• Persuasion

Hand in your assignments.

  • Socializing

Hi, Larry, how are you?

types of speech acts
TYPES OF SPEECH ACTS
  • Interrogatives (Hearer Knows Best)

example: Closed (yes-no), Loaded, Open

 Do you wear a seat belt?

  • Performatives (Affect world)

example: Agreement, Appointment, Baptism, Declaration of Independence, Dedication, Marriage

the performative hypothesis
The performative hypothesis
  • Implicit perfomatives/primary perrfomatives

ex. Clean up this mess!

The work was done by Elaine and myself

  • Explicit performatives

ex. I hereby order you that you clean up this mess.

I hereby tell you that the work was done by Elaine and myself

conditions on performatives
CONDITIONS ON PERFORMATIVES
  • Subject must be 1st person.
  • Verb must be active.
  • Verb must be non-durative.
  • Adverb must be “hereby.”
  • Sentence must be positive, not negative.
slide17

Sentence must be Imperative or Declarative.

  • Verb must perform the act.
  • Must meet felicity conditions (authority, etc.)
  • Must meet sincerity conditions (not a joke, etc.)
  • Can be larger than a sentence (e.g. The Declaration of Independence)

(Mey 107ff)

indirect speech acts
INDIRECT SPEECH ACTS
  • “Could you move over a bit?”
  • “Yes” (without moving is inappropriate)
  • Moving (without “Yes” is appropriate)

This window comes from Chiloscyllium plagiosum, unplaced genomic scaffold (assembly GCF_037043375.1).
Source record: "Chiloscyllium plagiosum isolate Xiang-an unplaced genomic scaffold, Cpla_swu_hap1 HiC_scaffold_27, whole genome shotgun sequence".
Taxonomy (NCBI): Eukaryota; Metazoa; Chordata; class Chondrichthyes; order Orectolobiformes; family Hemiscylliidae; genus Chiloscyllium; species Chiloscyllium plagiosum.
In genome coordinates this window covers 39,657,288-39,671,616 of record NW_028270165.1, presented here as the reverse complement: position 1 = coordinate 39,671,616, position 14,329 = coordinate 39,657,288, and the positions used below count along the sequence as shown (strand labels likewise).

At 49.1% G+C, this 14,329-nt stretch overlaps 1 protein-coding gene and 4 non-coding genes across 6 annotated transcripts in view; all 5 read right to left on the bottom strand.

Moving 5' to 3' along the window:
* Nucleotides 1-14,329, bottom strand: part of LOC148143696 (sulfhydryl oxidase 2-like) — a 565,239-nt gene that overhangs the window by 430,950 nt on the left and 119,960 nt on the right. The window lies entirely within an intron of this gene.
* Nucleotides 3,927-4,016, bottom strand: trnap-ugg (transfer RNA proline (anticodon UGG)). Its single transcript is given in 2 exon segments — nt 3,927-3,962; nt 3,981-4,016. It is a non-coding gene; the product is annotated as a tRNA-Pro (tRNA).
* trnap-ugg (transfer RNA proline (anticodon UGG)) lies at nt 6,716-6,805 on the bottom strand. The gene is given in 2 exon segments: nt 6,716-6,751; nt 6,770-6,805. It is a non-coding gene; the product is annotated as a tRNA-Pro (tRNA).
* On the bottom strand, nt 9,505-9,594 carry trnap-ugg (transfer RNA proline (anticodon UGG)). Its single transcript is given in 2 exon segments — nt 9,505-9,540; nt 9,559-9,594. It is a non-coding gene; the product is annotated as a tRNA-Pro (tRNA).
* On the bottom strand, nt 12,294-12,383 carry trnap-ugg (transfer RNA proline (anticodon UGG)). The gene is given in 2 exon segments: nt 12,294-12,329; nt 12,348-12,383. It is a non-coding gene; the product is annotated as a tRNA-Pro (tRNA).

• NOTE: “Could you move over a bit” is a precondition to the actual speech act, “Move over.”

(Mey 111)

slide19
Do you know what time it is?
  • Do you have the correct time?
  • Can you tell me how to get to the men’s room?
  • Do you see the salt anywhere?
  • It’s cold in here.
  • Why can’t you shut up?

NOTE: These are preconditions

(Mey 126-127, 135)

slide20
I strongly suggest you shut your mouth.
  • Sometimes it’s a good idea to shut up.
  • I wonder if you really should do all that talking.
  • I wouldn’t say more, if I were you.
  • Remember the proverb, “Speech is silver….?”
  • How about if you just shut up?

(Mey 136)

slide21
DURING A JOB INTERVIEW:
  • “Would you like to tell us, Mr. Khan, why you’ve applied to Middleton College?

This is known as “fishing for compliments.”

(Mey 213)

ironic speech acts
IRONIC SPEECH ACTS
  • I promise not to keep this promise.
  • Do not read this sign.
  • You did a great job, and I’m not being polite.

(Mey 129, 177)

markedness of speech acts
MARKEDNESS OF SPEECH ACTS
  • I beg your excellency to please accept these keys to the city as a token of our humble submission to your excellency (to commander of enemy troops who have captured a city)
  • *I (hereby) promise to set fire to your house.
  • *I (hereby) warn you that you will be awarded the Nobel Prize.

(Mey 130-131)

slide24

SILENCE AS A SPEECH ACT

  • MOTHER (Calling out the window to child in yard): Joshua, what are you doing?
  • JOSHUA: Nothing…
  • MOTHER: WILL YOU STOP IT IMMEDIATELY!
slide25
“What I like best is doing nothing…. It’s when people call out at you just as you’re going off to do it. ‘What are you going to do, Christopher Robin?’ and you say, ‘Oh, nothing,’ and then you go and do it.”

(Milne, The House on Pooh Corner Chapter 10)

slide26
STUDENT: I was going to talk to you about my term paper, if it’s all right.
  • PROFESSOR: SILENCE
  • STUDENT: When do you think you’ll have it marked then?
  • PROFESSOR: Miriam, I hope you brought the book.
  • MIRIAM: SILENCE
  • PROFESSOR: Okay, but please remember it next time.

(Blum-Kulka 176)